July: the month of many multiples

We’ve already blogged about a couple of cases of multiple accidents: when our database has shown a worker had more than one accident. We’ve considered shunter Tom Oliver, who injured his ankles whilst working around York; and labourer Joseph Brown, unlucky enough to be hit by trains twice in 3 weeks (though he survived both encounters). These were 2 of the 14 individuals who had 2 accidents; but July seems unfeasibly busy for others, with 6 individuals having either first or second accident this month.

Quite why that should be, we couldn’t say. There doesn’t seem to be any easy correlation between factors that might contribute, like experience, age, time of day, length of time on duty and so on. The cases are spread across England and Scotland, and across different railway companies. Most cases do involve staff who had to work with goods stock – shunters and goods guards – and who were, by the nature of the work expected of them, exposed to great danger, making it more likely that they would suffer more than one accident. But why these multiple accidents should be concentrated in July isn’t clear.

Two of the cases occurred in the first week of July, and we’d like to explore them briefly in the rest of this week’s post.

Posed 1930s accident prevention image, showing dangers of pinch points.

A posted accident prevention image, from the 1930s.

The first involved Archibald Pickett, a goods guard with the Midland & Great Northern Joint Railway. In his first accident, on 13 October 1911, Pickett was shunting at Lynn Harbour when he was crushed between the engine he was hitching a lift on and a wagon left too close to the line on which they were running. The shunter who had left the wagon foul of the line and Pickett were held responsible by Inspector Amos Ford in his investigation (1911 Quarter 4, Appendix C). Fast forward 2 and ¾ years, to 1 July 1914, and Pickett reappears in another case investigated by Ford. On this occasion he was on duty at Long Sutton; having left his shunting pole in his brake van ‘he attempted to get between two of the vehicles to couple by hand’ as they were coming to rest. He placed his left hand on the buffer shank, but as the wagons came together his hand was crushed between the buffer casting and the head of the buffer. Ford found Pickett ‘along to blame’ for the incident (1914 Quarter 3, Appendix C).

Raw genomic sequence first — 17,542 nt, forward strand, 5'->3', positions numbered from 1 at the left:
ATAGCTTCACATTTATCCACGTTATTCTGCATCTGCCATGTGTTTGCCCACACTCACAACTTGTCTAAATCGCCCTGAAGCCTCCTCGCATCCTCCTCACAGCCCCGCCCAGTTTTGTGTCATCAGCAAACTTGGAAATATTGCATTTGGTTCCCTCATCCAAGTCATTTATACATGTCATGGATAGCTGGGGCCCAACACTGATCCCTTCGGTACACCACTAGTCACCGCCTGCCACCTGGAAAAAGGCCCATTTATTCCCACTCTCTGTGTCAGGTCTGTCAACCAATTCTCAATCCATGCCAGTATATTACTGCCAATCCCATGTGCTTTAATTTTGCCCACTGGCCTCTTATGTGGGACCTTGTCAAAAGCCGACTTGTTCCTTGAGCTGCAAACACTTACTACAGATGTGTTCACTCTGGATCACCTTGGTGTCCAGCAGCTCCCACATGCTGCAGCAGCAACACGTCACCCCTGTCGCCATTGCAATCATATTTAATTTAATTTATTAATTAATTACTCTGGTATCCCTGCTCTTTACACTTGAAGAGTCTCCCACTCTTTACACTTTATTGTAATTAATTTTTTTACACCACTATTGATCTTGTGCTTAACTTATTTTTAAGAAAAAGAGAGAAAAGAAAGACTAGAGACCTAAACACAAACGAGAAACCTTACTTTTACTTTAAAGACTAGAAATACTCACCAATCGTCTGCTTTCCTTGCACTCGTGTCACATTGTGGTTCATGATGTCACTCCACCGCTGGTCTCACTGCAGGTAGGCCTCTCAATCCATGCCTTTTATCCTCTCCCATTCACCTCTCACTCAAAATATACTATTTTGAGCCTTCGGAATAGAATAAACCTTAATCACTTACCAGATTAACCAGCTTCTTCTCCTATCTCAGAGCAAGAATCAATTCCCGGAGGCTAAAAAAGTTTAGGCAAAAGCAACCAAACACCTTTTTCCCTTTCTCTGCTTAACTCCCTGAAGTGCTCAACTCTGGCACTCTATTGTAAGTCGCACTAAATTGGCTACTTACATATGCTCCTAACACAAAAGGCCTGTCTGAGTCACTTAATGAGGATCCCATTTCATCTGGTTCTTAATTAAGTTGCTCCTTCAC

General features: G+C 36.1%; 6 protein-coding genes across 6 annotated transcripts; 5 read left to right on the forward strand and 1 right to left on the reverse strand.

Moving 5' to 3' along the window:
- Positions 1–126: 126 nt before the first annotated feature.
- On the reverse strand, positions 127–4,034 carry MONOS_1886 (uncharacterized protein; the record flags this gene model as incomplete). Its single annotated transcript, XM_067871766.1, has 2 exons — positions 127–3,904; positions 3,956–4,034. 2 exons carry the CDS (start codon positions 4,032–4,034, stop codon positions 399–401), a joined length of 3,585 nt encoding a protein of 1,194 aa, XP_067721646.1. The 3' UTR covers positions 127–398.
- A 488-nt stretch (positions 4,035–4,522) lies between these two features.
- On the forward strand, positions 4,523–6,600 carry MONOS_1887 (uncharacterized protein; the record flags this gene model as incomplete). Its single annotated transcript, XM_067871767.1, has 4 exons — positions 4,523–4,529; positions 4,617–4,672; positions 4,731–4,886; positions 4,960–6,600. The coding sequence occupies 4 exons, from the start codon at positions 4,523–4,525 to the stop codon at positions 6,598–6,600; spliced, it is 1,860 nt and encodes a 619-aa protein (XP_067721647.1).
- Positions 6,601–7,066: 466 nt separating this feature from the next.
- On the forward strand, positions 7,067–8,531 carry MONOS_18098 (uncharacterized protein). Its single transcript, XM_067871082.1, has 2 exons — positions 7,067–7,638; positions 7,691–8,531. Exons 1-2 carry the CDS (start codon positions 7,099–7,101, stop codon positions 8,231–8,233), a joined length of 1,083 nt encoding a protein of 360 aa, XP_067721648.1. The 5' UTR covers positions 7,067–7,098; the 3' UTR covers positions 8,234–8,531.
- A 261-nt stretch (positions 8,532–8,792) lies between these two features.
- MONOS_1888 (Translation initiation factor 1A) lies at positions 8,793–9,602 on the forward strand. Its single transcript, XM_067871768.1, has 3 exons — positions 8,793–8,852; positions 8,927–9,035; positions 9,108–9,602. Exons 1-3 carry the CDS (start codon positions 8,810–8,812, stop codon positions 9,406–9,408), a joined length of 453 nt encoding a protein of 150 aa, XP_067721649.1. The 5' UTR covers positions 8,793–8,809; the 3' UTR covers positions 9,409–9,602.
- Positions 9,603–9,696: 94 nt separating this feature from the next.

The second case affected brakesman G Stephen, of the Great North of Scotland Railway. His first case also took place in October 1911, on the 25th, at Dandaleith. In the snowy weather, he didn’t spot a point rod, upon which he tripped cutting his left hand and straining the arm muscles. Inspector Charles Campbell laid the blame at the door of the dangerous point rod, which should have been – but wasn’t – covered over, if it was to comply with a set of rules introduced by the state in 1902. This was very much a company responsibility, yet clearly cases exist – and this is by no means an isolated example from our database – where the rules were not followed. Campbell recommended that the rods here and in the area be covered (1911 Quarter 4, Appendix C). Nine months later, and Stephen appeared again in the reports. On 3 July 1912 he was working at Cromdale, where, by an error of signalman Petrie, the goods train for which he was brakesman was misdirected onto the wrong line, hitting another train. Although Stephen had tried to avert the crash by applying the brake in his guard van, he couldn’t prevent it, and the force of the crash meant he fell against the iron bars that guarded the stove pipe in the van (1912 Quarter 3, Appendix C). He fractured two ribs and bruised his body, but at least survived.

These multiple accidents might not seem common – with 14 cases amongst the 3,929 people featured in our database – but given this only represents around 3% of all railway worker accidents in our period, and our period is relatively small, it starts to give us some impression of the day to day dangers of the job for many in the manual grades.

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